Climbing through the small opening between the aft sphere and the center sphere, we sat back on the bench around a hatch open to the cold steel of the test platform below us. A white circle was painted as a target and just barely off center of the mating skirt now dogged down securely by the sailor manning the life support. He climbed back out of the hole to make room for me and my father, now without shoes due to the 12 inches of water that remained after the pumping.
To say the water we stepped into was freezing would be a significant understatement. It was such a bone-chillingly intense shock that my legs went numb below the knee immediately and my previously frostbitten toes started a slow burn that would become a sharp pain in short order. I had never seen the old man so happy or proud in his official Deep Submergence Unit baseball cap and dark gray “US Navy Dad” sweatshirt, right hand raised and the left holding a cheat sheet for the thankfully brief oath of enlistment. The bright flashes of Cesar’s camera left spots in our eyes probably made the text harder to read, but we made it through without missing anything.
After dropping my hand and signing on the dotted line, I was officially locked into my last four years of military service.
* * *
The pain of staying current on my bills had gotten so intense by April of 1996 that I decided bankruptcy was the only way out of the dilemma. It was surprisingly simple, though probably should have been harder to accomplish as I didn’t really learn my lesson with spending until I got married and gained a lovely wife who “enjoys” balancing the books. I hired a lawyer who prepared and filed all the required paperwork for a thousand bucks. In a short hearing at the courthouse downtown, all my debts were discharged “with malice” and I was ordered to take my car back to the dealership within ten days.
I completed that uncomfortable and embarrassing task the very next day and made my way back to base via bus.
When Cesar and I weren’t tearing things up on the job, I developed a friendship with a submariner assigned to the supply department. Store Keeper Second Class Peter Carroll was about my age, lived in the dorms and was one of the few single guys in a command with a mostly married crew. We shared a love of the San Diego nightlife plus he had his own car now that I was hobbled by a lack of wheels. Pete had a laid-back style and confidence that made female companionship easy to secure. His clothes may have been standard fare in his hometown of St. Louis or his own unique flair, but I suspect he picked up wearing cargo shorts, T-shirts and sandals when he got to California.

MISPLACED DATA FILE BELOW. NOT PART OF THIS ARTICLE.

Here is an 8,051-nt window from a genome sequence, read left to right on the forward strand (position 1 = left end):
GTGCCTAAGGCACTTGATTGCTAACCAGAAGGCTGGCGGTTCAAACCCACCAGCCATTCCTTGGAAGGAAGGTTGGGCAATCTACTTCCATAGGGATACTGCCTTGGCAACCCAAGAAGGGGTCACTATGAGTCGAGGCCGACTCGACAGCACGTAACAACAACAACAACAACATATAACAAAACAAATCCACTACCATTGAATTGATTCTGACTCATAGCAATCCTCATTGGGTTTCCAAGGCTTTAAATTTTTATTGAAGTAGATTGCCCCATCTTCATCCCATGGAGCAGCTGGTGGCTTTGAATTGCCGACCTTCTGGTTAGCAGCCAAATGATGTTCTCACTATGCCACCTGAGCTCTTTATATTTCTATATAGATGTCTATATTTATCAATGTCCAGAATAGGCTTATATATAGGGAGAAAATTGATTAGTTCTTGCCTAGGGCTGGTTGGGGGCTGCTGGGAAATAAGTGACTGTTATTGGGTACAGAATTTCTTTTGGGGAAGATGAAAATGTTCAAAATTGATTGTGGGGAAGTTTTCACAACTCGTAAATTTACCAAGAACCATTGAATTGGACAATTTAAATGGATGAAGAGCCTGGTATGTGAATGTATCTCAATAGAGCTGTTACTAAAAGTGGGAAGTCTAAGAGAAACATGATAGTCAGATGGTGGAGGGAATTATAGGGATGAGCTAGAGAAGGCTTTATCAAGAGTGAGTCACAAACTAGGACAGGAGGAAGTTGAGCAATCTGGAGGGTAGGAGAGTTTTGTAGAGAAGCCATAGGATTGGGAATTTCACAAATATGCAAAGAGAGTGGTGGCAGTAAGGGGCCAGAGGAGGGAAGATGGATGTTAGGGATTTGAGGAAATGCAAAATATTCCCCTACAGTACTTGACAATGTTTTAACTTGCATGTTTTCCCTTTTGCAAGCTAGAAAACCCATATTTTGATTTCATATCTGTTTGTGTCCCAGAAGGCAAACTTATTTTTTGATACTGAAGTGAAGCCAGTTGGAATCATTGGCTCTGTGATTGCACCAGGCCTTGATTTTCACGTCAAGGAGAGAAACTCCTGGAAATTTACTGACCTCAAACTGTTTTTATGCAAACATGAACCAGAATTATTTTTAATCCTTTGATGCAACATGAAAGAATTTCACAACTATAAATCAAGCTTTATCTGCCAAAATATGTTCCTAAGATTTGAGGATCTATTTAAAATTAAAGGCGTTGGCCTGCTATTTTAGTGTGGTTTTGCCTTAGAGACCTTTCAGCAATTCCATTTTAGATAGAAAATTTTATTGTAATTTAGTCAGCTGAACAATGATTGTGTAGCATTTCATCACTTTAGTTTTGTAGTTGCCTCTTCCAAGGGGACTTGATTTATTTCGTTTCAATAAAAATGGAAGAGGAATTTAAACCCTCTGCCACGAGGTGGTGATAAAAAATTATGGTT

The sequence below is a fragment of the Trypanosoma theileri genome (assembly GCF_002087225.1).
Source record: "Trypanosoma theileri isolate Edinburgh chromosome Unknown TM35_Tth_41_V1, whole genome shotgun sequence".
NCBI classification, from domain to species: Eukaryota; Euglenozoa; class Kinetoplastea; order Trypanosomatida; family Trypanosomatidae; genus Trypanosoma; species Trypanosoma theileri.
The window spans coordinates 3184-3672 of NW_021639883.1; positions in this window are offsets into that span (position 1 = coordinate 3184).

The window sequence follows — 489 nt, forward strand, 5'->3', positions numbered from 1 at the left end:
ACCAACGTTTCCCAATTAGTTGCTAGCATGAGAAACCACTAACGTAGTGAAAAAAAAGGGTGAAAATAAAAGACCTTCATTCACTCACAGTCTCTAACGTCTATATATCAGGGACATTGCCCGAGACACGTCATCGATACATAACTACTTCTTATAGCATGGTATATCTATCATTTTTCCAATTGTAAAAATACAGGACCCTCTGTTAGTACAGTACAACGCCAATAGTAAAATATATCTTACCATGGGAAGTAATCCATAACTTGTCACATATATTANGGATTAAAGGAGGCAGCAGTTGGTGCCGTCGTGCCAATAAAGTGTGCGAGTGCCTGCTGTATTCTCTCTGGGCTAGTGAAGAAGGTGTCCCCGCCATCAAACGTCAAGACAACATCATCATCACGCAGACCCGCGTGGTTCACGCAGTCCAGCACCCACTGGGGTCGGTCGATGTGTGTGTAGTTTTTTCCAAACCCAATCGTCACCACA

The first style choice I adopted (and still wear to this day) were the Ben Franklin eyeglasses. I then added cargo shorts, T-shirts and too many pairs of Birkenstocks for someone who wasn’t living a far more natural life style. I even replicated the Doc Martens he wore when we hit the clubs each weekend. Of those additional fashion choices, only the shorts and T-shirts remain. The easy confidence with women didn’t happen until after I met my wife and remains a vestigial skill even now.
Our venue of choice most weekends was Emerald City in Pacific Beach, a few blocks from the ocean. The DJ played a standard, if eclectic, mix of mid-nineties and older hits for a dance floor that filled up early with a mostly female crowd and stayed that way until closing. Megan #2 entered my life (the first Megan being a fourth grade crush) when Pete sealed the deal with her roommate Jessica on the dance floor one Friday night, and we ended up in their hotel room to continue the party once the club closed around two.
The girls were visiting on a break in their studies at Northern Arizona University in Flagstaff. San Diego was where they wanted to live once they graduated, so they had come to check it out in person. Meeting me and Pete was an unexpected bonus that stretched throughout the rest of their visit, allowing them to get a much more complete view of the city and all it had to offer. Pete and I took a road trip to Flagstaff in a follow-up to that first awesome weekend in the sun a few months earlier.
With two broken wings of my own, I tend to find women who are in need of healing. Megan #2 was no different and well beyond my skills at that particular moment in time. I definitely have a thing for red heads with green eyes and ample endowments, because she was a fairly close analog to Megan #3, my wife of nearly a decade now. Her hair was dark reddish brown where my wife’s is strawberry blonde, though many of their attributes are startlingly similar in hindsight. Chief among these being compassion and intelligence and a drive to better herself beyond the circumstances of her birth. Not to mention severe self doubt and a fissure I could never mend.
I fell pretty hard that weekend in northern Arizona, though there were early signs of impending collapse. Megan #2 was still nursing a heart ripped to shreds by a recent boyfriend with a penchant for ridicule and neglect. The first time we had sex was followed by a deluge of tears and shame. With no frame of reference for the display, I simply hugged her until the tears dried, assuring her she was indeed beautiful. I was happy to settle into a long-distance thing that would avoid a repeat scene in the future due to geography if not temperament.
Pete and Jessica didn’t survive that first weekend, but Megan #2 and I eventually built a deeper connection. There were a couple of repeat visits, her to California and me to Arizona. Once we got past the tearful fallout from intimate relations, we settled into a steady relationship of mutual attraction and respect. It was my longest adult relationship by far though only a couple months old. One of the last trips we shared was Valentine’s Day 1997 when I flew into Phoenix’s Sky Harbor for a long weekend that would include a drive south to meet her mom and step dad in Tucson.
Right up to the moment I started looking for a way out, I was convinced I had found The One.